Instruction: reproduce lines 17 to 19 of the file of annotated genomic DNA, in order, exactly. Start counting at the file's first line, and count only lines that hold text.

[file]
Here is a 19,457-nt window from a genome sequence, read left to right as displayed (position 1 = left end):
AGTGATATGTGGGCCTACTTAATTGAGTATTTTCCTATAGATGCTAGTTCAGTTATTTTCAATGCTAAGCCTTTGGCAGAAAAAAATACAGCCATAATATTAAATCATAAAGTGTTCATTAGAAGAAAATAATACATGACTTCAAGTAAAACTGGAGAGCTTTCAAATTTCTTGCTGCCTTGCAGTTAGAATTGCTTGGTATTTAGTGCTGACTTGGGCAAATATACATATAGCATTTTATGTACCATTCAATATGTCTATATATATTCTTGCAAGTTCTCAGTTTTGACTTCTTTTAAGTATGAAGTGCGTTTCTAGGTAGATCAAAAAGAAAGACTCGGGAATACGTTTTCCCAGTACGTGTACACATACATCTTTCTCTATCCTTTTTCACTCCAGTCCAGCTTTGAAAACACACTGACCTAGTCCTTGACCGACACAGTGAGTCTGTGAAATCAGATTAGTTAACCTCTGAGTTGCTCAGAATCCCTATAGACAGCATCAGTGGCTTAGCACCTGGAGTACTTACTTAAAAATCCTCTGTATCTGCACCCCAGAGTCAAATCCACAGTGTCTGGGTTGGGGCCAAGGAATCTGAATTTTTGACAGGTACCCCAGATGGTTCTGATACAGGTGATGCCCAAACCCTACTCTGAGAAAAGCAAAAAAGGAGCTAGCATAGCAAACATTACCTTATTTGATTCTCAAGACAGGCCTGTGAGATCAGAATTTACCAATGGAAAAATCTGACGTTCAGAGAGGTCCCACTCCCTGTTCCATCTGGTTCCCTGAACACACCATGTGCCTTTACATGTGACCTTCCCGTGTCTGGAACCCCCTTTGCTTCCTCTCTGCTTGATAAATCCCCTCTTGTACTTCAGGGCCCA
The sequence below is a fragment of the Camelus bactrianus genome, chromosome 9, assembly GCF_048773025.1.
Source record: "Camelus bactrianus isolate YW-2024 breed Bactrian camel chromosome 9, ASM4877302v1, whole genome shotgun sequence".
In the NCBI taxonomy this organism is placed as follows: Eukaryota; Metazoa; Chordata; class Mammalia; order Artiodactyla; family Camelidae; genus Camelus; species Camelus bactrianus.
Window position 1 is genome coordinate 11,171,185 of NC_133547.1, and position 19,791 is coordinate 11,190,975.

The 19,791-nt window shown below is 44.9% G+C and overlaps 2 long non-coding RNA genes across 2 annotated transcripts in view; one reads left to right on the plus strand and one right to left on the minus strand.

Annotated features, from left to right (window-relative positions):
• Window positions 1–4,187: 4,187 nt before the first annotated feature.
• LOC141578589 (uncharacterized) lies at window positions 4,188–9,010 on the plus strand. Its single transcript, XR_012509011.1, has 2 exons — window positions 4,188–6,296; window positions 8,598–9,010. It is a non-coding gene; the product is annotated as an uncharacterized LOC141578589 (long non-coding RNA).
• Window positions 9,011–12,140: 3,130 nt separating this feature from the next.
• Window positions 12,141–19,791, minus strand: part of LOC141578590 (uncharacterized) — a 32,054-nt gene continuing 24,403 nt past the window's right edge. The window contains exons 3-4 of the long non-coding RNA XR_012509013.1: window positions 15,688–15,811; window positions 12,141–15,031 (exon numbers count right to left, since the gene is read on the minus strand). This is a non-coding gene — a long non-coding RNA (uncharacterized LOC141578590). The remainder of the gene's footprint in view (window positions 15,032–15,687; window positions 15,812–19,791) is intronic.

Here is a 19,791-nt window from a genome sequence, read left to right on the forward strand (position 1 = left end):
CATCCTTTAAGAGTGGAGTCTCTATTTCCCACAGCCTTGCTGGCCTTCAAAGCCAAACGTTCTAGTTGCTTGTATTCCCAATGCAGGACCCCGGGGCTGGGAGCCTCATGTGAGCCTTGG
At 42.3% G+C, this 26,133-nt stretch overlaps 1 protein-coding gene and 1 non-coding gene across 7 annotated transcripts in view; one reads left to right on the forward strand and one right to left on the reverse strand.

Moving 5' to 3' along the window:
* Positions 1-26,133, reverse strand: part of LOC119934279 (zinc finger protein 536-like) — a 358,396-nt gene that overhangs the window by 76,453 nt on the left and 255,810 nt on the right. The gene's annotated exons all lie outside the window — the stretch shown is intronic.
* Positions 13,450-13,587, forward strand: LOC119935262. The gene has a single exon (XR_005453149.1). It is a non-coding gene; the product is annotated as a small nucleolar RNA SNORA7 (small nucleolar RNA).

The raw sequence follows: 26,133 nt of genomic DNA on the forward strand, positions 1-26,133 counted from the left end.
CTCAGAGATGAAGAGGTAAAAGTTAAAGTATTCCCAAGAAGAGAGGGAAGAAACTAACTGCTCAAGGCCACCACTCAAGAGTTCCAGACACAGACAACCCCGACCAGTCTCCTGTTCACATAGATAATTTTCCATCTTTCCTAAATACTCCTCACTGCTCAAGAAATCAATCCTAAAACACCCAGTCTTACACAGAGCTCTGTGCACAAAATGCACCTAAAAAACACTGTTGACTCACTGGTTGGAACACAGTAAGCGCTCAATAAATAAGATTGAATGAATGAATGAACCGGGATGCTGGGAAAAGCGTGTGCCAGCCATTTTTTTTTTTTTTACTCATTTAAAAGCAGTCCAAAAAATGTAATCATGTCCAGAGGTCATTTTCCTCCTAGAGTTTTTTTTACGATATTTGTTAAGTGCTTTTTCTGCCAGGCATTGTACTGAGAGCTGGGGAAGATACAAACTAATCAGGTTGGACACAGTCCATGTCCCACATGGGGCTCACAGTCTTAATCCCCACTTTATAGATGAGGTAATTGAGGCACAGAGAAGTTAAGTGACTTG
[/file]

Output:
* Positions 1-26,133, reverse strand: part of LOC119934279 (zinc finger protein 536-like) — a 358,396-nt gene that overhangs the window by 76,453 nt on the left and 255,810 nt on the right. The gene's annotated exons all lie outside the window — the stretch shown is intronic.
* Positions 13,450-13,587, forward strand: LOC119935262. The gene has a single exon (XR_005453149.1). It is a non-coding gene; the product is annotated as a small nucleolar RNA SNORA7 (small nucleolar RNA).

The raw sequence follows: 26,133 nt of genomic DNA on the forward strand, positions 1-26,133 counted from the left end.